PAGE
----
San Diego Padres’ first baseman Yonder Alonso was one of the club's overlooked pieces when A.J. Preller transformed the team in the off-season. A former top prospect of the Reds, Alonso arrived in San Diego as a piece of the blockbuster Mat Latos trade. His profile was that of a first base-only defender with outstanding plate discipline and some modest power projection, not dissimilar from Joey Votto, the man blocking him out of Cincinnati.
Despite moving to Petco Park, Alonso produced at an above average rate in his first year and a half in San Diego. Despite hitting only 9 HR in 2012, his 39 doubles and 10.0% BB / 16.3% K rates helped lead him to an above average 110 OPS+ in his first full season. The two years that followed were more of a struggle. Hit on the hand by a pitch on May 31, 2013, Alonso missed significant time in both that season and 2014 with hand and forearm injuries. During this time, his on-field production was a noticeable decline from his prior work.
In the first month of 2015, Yonder Alonso’s stat line is features more walks (11.1 percent) and a high average (.333), while keeping strikeouts down (13.3 percent) as of May 1. He’s started in 21 of the Padres’ 24 games, and his 148 OPS+ is among team leaders. This apparent resurgence leads to a few questions: Does Alonso’s injury potentially explain his struggles? Is he finally healthy? Is this torrid start sustainable?
With regard to the first question, I believe a convincing hypothesis can be constructed. Here is an expanded view of the above split, including some batted ball data and pitches seen.
Something noticeable here is Alonso’s further improved strikeout rate during his injury. In 2014, he displayed then career-best contract rates (94.5 percent Z-Contact %, 64.5 percent O-Contact %) despite the lingering forearm injury that would end his season.
It appears that extra contact may have also been weaker contact. He experienced below career-average BABIPs on every batted ball type, culminating in a low .272 rate during those 18 months. Additionally, his fly ball percentage dropped, and a higher percentage of those fly balls were pop ups. Pitchers appeared to respond to this weakened contact by throwing Alonso more strikes, at a rate (1.8 percent more) fairly in line with his drop in walks (1.5 percent fewer).
It appears that as many would predict, an injured forearm would result in weaker contact from the afflicted batter. Pitchers responded to this injury, and while his plate discipline actually improved, Yonder Alonso walked less often and made more outs despite his contact rate.
More from our team sites
More from our team sites
It may seem a stretch to connect two different DL stints, with two different injuries, over two different seasons. Alonso first missed time in 2013 with a fractured hand, and followed that with a torn tendon in his forearm in August 2014. How can one be confident to connect the two incidents?
Via U-T San Diego, Yonder Alonso himself attributed both to the same event:
"People talk about injuries. They say, ‘You’re injury-prone,’" Alonso said. "At the end of the day, it was one injury. I was hit by a pitch. With that being said, it took a little long (to recover).
In terms of his present-day health, Alonso is completely is completely confident in his recovery. In the same comments linked above, he reveals that he only had surgery to fix his forearm issue this past off-season. Any on-field performance (127 games) between the initial hit-by-pitch and the surgery was likely affected by the injury.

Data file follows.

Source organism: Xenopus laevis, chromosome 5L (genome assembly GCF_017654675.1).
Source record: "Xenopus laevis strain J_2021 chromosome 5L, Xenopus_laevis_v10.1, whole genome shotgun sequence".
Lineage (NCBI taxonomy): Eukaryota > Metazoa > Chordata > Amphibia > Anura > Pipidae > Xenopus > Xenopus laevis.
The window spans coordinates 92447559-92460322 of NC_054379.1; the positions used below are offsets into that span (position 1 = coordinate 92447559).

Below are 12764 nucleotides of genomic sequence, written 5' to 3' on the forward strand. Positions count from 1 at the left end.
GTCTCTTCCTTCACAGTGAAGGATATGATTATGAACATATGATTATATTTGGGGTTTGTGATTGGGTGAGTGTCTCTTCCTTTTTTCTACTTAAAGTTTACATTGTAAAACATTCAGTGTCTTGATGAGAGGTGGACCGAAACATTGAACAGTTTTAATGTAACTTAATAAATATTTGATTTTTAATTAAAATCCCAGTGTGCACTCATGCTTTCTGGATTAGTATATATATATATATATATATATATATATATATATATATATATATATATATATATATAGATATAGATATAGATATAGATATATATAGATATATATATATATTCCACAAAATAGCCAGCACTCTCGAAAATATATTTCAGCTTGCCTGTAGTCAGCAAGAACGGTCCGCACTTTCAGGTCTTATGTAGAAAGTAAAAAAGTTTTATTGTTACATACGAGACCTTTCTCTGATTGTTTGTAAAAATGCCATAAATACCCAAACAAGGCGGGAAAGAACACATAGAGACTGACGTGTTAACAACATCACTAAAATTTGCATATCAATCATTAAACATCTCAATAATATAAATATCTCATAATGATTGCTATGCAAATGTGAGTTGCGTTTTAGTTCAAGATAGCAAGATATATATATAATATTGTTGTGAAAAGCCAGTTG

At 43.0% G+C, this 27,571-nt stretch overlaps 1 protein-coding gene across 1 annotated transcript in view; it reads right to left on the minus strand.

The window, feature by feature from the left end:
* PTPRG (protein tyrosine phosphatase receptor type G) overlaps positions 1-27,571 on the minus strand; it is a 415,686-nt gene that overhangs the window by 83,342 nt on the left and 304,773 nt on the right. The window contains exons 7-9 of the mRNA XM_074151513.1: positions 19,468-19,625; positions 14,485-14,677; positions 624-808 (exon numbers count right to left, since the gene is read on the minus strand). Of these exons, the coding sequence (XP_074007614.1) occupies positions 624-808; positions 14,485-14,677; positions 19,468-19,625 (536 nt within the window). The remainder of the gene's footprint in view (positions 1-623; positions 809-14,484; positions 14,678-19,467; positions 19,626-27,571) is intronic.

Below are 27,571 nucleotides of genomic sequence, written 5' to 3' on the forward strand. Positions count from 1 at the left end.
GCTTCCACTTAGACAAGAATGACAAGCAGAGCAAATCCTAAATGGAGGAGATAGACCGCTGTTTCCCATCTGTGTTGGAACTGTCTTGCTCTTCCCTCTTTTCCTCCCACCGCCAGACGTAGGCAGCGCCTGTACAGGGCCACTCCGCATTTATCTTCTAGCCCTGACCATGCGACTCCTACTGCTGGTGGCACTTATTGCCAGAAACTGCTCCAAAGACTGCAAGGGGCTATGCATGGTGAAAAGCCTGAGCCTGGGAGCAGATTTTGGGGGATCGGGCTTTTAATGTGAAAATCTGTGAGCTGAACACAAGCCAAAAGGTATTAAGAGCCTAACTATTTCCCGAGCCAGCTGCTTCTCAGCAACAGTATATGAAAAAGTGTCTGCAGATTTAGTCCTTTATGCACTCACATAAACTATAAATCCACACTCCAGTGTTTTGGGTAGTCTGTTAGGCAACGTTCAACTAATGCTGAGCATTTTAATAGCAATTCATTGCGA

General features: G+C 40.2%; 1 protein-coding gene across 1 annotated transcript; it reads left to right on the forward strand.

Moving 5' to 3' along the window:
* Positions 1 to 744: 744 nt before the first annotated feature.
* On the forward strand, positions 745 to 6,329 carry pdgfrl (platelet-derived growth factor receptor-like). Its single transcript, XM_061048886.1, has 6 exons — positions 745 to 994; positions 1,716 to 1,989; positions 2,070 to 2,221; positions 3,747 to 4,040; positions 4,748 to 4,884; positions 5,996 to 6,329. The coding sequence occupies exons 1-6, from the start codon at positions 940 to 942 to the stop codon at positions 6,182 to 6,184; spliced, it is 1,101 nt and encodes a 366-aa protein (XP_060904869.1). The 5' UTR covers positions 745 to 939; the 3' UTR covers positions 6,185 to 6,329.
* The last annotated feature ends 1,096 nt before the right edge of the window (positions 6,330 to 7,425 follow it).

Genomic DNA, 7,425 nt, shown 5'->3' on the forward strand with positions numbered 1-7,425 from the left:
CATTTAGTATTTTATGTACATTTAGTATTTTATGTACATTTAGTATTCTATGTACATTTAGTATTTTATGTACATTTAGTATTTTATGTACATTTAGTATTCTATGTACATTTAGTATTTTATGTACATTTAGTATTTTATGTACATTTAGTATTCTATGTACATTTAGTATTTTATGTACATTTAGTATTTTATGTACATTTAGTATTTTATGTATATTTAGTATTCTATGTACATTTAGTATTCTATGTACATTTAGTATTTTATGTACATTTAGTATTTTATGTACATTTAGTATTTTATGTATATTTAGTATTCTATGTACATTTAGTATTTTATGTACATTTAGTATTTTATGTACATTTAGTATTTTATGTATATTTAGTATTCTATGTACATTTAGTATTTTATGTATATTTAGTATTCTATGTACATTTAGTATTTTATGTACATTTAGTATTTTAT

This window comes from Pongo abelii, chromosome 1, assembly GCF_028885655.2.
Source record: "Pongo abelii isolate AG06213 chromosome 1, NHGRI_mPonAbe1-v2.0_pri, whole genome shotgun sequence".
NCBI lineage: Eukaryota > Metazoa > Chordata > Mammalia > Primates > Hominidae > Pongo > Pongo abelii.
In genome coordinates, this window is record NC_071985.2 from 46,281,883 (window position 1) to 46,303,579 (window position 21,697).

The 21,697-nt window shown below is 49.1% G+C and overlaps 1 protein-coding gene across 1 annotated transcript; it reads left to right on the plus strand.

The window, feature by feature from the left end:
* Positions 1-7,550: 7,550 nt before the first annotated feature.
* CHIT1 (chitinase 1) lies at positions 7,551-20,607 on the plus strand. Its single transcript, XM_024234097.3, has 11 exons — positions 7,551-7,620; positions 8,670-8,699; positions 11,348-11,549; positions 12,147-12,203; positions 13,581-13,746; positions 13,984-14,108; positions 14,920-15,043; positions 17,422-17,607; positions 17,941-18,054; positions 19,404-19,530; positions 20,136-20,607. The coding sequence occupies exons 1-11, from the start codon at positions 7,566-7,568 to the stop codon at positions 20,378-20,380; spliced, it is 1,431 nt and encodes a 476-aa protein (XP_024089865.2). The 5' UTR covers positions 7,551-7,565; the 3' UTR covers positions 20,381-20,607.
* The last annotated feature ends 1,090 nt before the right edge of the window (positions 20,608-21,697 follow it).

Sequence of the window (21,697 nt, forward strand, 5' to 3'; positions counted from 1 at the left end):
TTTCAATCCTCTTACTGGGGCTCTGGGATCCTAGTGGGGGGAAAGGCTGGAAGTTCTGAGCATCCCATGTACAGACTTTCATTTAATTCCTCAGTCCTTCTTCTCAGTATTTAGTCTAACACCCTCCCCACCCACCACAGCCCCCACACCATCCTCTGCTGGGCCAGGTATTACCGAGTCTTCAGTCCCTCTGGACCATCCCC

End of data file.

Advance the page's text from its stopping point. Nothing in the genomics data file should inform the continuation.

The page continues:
This brings us to the final of the questions posed earlier: Is Yonder Alonso’s hot start in 2015 sustainable? As much as it sounds like a cop-out, his success likely won’t continue in the same manner, but there’s a chance it regresses to a more traditional definition of success.
PA Str % BA OBP SLG OPS BABIP K% BB% GB FB LD
Through May 1, Yonder Alonso is sporting a high .379 BABIP, which alone doesn’t say much. However, with a batted ball profile consisting of 65.67 percent ground balls, that figure seems due for regression. It seems particularly flaky when his current .302 ground ball BABIP is considered (and for a batter who has been worth -1.2 BsR in a month, that seems unsustainable). His power has also yet to appear, with only a .102 ISO and 5/24 hits going for extra-bases.
Despite his current success appearing unsustainable, there are positive signs toward the remainder of the season. Alonso’s plate discipline has remained, and as pitchers have returned to near his pre-injury strike rate, he has found ways to take even more walks. Additionally, his batted ball profile is due for regression. His 65.67 percent ground ball and 16.42 percent fly ball rates are far from both league and career averages. While his performance on ground balls is unsustainable, it is possible that he relies on them less as the season wears on. With more fly balls and line drives added to his production, Alonso should demonstrate power commensurate with his pre-injury profile.
He may never be a superstar, but finally healthy, Yonder Alonso can still be an above-average bat in a very difficult ballpark. At the end of the season, it’s possible that the addition of a healthy first baseman could be the Padres’ most underrated acquisition of the off-season.
. . .
All statistics courtesy of Baseball Reference, Fangraphs, Baseball Savant, and The Baseball Cube.
Spencer Bingol is a Contributor at Beyond the Box Score. You can follow him on Twitter at @SpencerBingol.